Many space exploration missions such as Mars 2020 plan to land and search for biological remnants on planets and moons in our nearby Solar system. Planetary Protection, which is based on the UN’s “Outer Space Treaty”, is the important practice of protecting solar system bodies from contamination by Earth life and protecting Earth from possible life forms that may be returned from other solar system bodies. The current procedures and methods are developed by the Committee on Space Research (COSPAR), which is part of the UN’s International Council of Science (ICSU). Conventional decontamination method is baking all components of spacecraft at 115 degrees Celsius for over 50 hours before being packed for launch. However, many sophisticated modern spacecraft components can’t handle that extreme temperature. The development of a low temperature rapid decontamination method, therefore, is one of the high priority issues for upcoming space missions in the extraterrestrial field.
In this PhD project, the candidate aims to develop a rapid low-temperature decontamination system using novel plasma technologies, known as cold plasma. Although it is well known the bactericidal and virucidal capabilities of cold plasmas, they have not seen widespread application because, until recently,
(1) they could not be generated uniformly over large surface areas; and
(2) they required non-ambient carrier gases such as helium.
This PhD project will alleviate these issues using new plasma creation schemes with the aid of printed electronics. The project will closely collaborate with the School of Biological Science at the Faculty of Environmental and Life Science. This PhD project provides the candidate a unique interdisciplinary research opportunity to work on advanced plasma technologies which can introduce a paradigm shift in planetary protection.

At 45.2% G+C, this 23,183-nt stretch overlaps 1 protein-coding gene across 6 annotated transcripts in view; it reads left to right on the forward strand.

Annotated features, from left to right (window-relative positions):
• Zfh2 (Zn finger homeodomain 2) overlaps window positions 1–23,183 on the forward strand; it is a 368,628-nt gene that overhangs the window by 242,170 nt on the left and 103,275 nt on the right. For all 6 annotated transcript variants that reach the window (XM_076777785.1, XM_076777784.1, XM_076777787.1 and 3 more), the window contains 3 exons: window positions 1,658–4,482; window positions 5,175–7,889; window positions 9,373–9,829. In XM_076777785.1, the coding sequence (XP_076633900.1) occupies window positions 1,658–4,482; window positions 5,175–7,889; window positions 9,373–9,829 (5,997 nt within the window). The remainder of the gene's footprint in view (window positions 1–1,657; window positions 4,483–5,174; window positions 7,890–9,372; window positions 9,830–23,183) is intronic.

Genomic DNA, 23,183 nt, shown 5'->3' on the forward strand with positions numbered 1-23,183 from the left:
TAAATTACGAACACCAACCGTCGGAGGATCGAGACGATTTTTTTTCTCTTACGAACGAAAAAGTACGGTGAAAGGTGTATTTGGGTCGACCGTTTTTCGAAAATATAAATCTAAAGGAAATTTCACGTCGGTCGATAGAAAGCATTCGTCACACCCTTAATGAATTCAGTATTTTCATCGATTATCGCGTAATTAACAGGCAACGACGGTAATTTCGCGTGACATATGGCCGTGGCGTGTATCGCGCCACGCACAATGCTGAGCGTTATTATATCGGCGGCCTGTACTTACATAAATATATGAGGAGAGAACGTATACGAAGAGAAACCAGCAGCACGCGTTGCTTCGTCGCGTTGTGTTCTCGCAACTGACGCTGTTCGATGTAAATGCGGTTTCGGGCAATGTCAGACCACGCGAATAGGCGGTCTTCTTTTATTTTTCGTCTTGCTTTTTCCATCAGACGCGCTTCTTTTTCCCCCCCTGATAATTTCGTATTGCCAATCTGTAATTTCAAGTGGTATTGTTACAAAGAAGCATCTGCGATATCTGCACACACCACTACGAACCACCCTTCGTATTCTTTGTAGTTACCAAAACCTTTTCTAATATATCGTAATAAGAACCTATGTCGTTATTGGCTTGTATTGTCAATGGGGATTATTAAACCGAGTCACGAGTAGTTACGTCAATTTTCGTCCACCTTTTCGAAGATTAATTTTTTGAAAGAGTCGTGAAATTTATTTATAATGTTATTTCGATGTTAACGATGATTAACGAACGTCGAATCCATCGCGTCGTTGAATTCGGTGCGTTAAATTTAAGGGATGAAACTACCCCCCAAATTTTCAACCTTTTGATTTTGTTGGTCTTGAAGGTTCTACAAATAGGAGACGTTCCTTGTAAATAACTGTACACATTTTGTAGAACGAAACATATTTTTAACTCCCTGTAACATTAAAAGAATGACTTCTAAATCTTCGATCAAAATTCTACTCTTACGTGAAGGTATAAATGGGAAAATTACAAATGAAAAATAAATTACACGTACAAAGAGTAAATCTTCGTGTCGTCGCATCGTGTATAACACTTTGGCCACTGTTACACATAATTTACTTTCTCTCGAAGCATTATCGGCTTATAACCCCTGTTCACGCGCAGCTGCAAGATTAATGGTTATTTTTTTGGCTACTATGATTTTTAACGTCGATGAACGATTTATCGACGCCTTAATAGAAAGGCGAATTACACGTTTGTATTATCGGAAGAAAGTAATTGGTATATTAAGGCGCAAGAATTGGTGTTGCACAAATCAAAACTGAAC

The ideal candidate should have a first-class degree in a general Engineering area (Mechanical, Aerospace, Chemical etc) or Applied Mathematics. You should have the interest and some experience in carrying out experimental work. Computational fluid dynamics experience is preferred but not a requirement. A strong mathematical and computing foundation is necessary for data analysis and developing physical models.
If you wish to discuss any details of the project informally, please contact Dr Minkwan Kim ([email protected]).
Location: Boldrewood Campus
Closing Date: Sunday 31 January 2021
Supervisory Team: Min Kwan Kim and C. William Keevil
Funding includes full tuition fees for EU/UK students plus for UK students, an enhanced stipend of £15,285 tax-free per annum for up to 3.5 years.
A very good undergraduate degree (at least a UK 2:1 honours degree, or its international equivalent).
Closing date: applications should be received no later than 31 January 2021 for standard admissions, but later applications may be considered depending on the funds remaining in place.
Applications should be made online, please select the academic session 2021/22 “PhD Engineering & Environment (Full time)” as the programme. Please enter Min Kwan Kim under the proposed supervisor.
Applications should include:
- Curriculum Vitae
- Two reference letters
- Degree Transcripts to date
For further information please contact: [email protected]